SOTC On the Media: An Interview with ASSME's Aaron Gell
Do not attempt to attend this party.
ASSME, sometimes known as the American Society of Shitcanned Media Elites, is a newly launched organization for purposes unclear, or not quite known, or just for drinking--again, unclear. Last week, the organization hosted a party with an open bar and everything, its own kind of achievement in an otherwise pathetic media climate. I went, then nearly passed out due to the insane sickness I was battling at the time. So uh--it might have been fun?
ASSME founder and former Radar editor Aaron Gell did, however, make good on his website's offer to "discourse on the state of the media business for a gloom-and-doom trend piece or cable news segment." I never wrote the trend piece but Gell and I did discourse, briefly, and so in the spirit of media pieces that never quite spread their wings and flew, SOTC offers this transcript of our conversation.
What exactly is ASSME? I can't quite tell if it's a prank, a one-night only thing, a charity drive, etc. All of the above?
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Good question. ASSME started out as a joke, the sort of dumb idea you have occasionally but don't act on because, when you're working, who has any time? I guess that's the silver lining of unemployment. I was talking to a friend from Radar about it, our photo editor Greg Garry, who's also a great party promoter, and we decided to throw a party and basically curse the darkness out there in the media world.
So the basic answer, for now is, it's a party, a website, and a way of life. The response has been pretty great, so there's a lot of talk about turning it into something real down the road. We'll see. Another party, for sure.
One funny thing about actually delivering on ASSME in real life is that it casts you as a kind of pied-piper of all these unemployed media elites. You're the ringleader now. Do you think people will end up with any work out of this?
Didn't the Pied Piper lead a bunch of children off a cliff or something? So I don't know if that analogy is apt, or I hope not! And I wouldn't want to overstate anything...We're offering people free booze, so their allegiance may well stop when the p.i.n.k. vodka runs out.
But at the same time, idle hands are the devil's plaything and there are a ton of idle hands around now and so maybe I can be the devil. It would be great to find a way to make use of some of the talent out there and help us all avoid law school. I've had a lot of people approach me with ideas. Without giving too much away, I'd say that between getting a lot of people sloppy drunk and completely reinventing the media there's a lot of wide open space, and we'll probably wind up in there somewhere.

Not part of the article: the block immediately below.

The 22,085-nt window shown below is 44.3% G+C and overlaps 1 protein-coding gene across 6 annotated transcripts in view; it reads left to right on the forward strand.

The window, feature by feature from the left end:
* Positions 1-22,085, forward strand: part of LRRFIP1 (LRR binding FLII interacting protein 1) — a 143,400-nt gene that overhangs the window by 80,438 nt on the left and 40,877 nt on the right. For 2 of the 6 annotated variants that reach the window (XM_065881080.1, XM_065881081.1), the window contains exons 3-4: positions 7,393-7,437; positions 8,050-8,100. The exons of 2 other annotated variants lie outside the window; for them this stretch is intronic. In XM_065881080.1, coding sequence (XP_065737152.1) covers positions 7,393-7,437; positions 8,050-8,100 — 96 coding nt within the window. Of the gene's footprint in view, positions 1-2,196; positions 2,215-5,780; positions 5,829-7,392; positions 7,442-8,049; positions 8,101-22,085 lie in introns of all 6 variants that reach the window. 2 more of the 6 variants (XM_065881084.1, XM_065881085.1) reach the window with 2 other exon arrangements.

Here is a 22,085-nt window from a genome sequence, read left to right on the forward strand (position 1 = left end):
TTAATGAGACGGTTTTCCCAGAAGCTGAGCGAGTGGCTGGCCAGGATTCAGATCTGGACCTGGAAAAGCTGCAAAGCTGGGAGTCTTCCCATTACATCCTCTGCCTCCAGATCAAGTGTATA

It occurs though that "writer" may well soon be the equivalent of "investment banker" or whatever--a job that someday soon just won't even exist in the form you and I know it. Beyond getting people drunk - a true act of kindness right now - how do you imagine helping us all avoid law school?
I think you may be right that in some sense the vocation I've been working at for 15 years, magazine writer and editor, will one day seem pretty quaint, not because there isn't an appetite out there for what we do, but because the economic model that supported it is out of steam. That's pretty frightening on a personal level, but also because I feel like there are so many stories out there that can't be told as well in another format. One of the toughest things about Radar shutting down was realizing how many pieces we were working on that couldn't easily be wedged into other magazines. A lot of them have wound up at various places, but a lot haven't. So does that mean nobody gets to read them?
Then again, there's a big opportunity here, just due to the tools we all have at our disposal. All the infrastructure that we used to rely on to publish articles or broadcast TV shows is now basically free and sitting in your applications folder. So once you figure out how to pay the rent, which I'm still working on, you can actually just go ahead and do what you were doing, except with a lot more freedom. And in theory you can find as big an audience as someone laboring at an established media company.
This all seems like a shockingly large undertaking.
It does seem like a large undertaking, but that's your old-media mindset talking! It's funny how much stock we all put in a slick website. I got an email yesterday from a commercial real estate yesterday offering to show me office space in SoHo. I give her credit for ingenuity but this is a sofa-based operation.
One thing I've discovered, though, is that when you don't have a cumbersome institution to worry about, or a boss, or meetings, you can accomplish quite a bit. I sat down yesterday with friend who is an IT wizard, also out of work, who's helping me figure out if we could create something real. It's way too early to say where it's going, but for something that only started three weeks ago, it's at least providing a nice distraction from what I should probably be doing, which is pitching stories. At the very least, we'll have another party. We're already getting offers from other liquor companies, which is a dream come true in itself.
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